The Idiom of Literature: Native Vs Non-native Language(s)

The Idiom of Literature: Native Vs Non-native Language(s)
  • 61
    Shares

By Ashraf Lone

The debate about which literature is best among the native/mother language and English language is gaining currency with the emergence of new writers in English language and dwindling the number of writers in native/mother language(s) with each passing day. There is nothing bad in writing in any language as far as literariness of literature is not compromised, but it is not that simple as it seems to be. This demands much attention than before especially when a litany of writers shift from their native/mother language to a non-native language or English in contemporary times.
At the first glance, literature in native/mother language may not look better as compared to literature written in English(mostly owing to the market value), but literature in mother language or regional language is always better as compared to non-native( say, English) language and mostly we come to know about this when a non-native language leaves or vacates the place. There are plenty of examples to corroborate this claim. Ghalib always used to boast about and felt proud of his Persian poetry, but once the Persian language was replaced by Urdu/Hindi as a major mass language of subcontinent, Ghalib’s Persian poetry also lost the appeal among the masses and among the elite as well, or we can say, even went into oblivion.
Now, Ghalib is famous and revered because of his Urdu poetry and his letters, written in Urdu. The big and immediate reason is the loss of readers/speakers of Persian in the subcontinent which also holds some weight, but after having a close look on this phenomenon, there arise many questions. First is itself of a language of a native. It is a fact that it takes 15-20 years for a non-native speaker to learn a non-native language , say English, and after reading so much literature one comes to some extent to grasp the context of language and words and the meanings attached to the words of a non-native language. It is always said that almost half of the age of person passes in learning a non-native language and still we can’t say that he/she has mastered the non-native language in its entirety. The culture of a place plays an important part in evolving and construction of a language and to learn a language in its full, one has to understand a culture of the language also, which is not possible or very difficult for a non-native. We can never claim to have a full hold on any non-native language and the culture behind it.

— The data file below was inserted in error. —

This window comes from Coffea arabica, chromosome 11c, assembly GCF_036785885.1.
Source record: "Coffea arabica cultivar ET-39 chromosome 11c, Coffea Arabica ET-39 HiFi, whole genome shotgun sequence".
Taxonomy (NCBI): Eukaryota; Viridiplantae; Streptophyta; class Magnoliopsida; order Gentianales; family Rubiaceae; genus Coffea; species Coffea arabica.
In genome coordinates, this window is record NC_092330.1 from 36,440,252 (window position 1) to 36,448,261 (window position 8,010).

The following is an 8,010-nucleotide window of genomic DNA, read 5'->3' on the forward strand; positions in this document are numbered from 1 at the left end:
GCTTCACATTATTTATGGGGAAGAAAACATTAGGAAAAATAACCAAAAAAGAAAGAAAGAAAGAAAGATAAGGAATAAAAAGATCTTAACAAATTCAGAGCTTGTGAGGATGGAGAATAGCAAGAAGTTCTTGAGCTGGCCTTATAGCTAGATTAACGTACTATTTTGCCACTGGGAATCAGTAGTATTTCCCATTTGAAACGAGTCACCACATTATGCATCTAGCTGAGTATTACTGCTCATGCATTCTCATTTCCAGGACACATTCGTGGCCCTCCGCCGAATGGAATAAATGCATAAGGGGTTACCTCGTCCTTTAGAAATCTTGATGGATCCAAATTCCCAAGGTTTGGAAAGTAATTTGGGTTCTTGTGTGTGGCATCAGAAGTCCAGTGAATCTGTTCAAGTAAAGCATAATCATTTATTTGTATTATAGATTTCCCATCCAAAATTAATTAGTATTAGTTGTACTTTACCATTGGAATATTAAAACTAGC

This does not mean that all the time native language literature is of high quality but it needs to be studied in broader perspective. Moreover, a writer expresses himself better and more explicitly through his native/mother language. A writer of mother or native language knows very well the culture and meaning behind a particular word or phrase. He goes into the depth of word and he knows which word is perfect at which place. For this, a writer of native language has not to extract everything from the dictionary or from some kind of literary book. He /she sometimes innovates phrases and words, keeping his/her culture in mind. It doesn’t mean a writer of English or any non-native language cannot do this, but the truth is that a speaker or writer of English has to rely always on secondary sources or a literary piece/dictionary. He/she is chained in that with little freedom unless he/she has grasped and absorbed too much form a non-native/English language.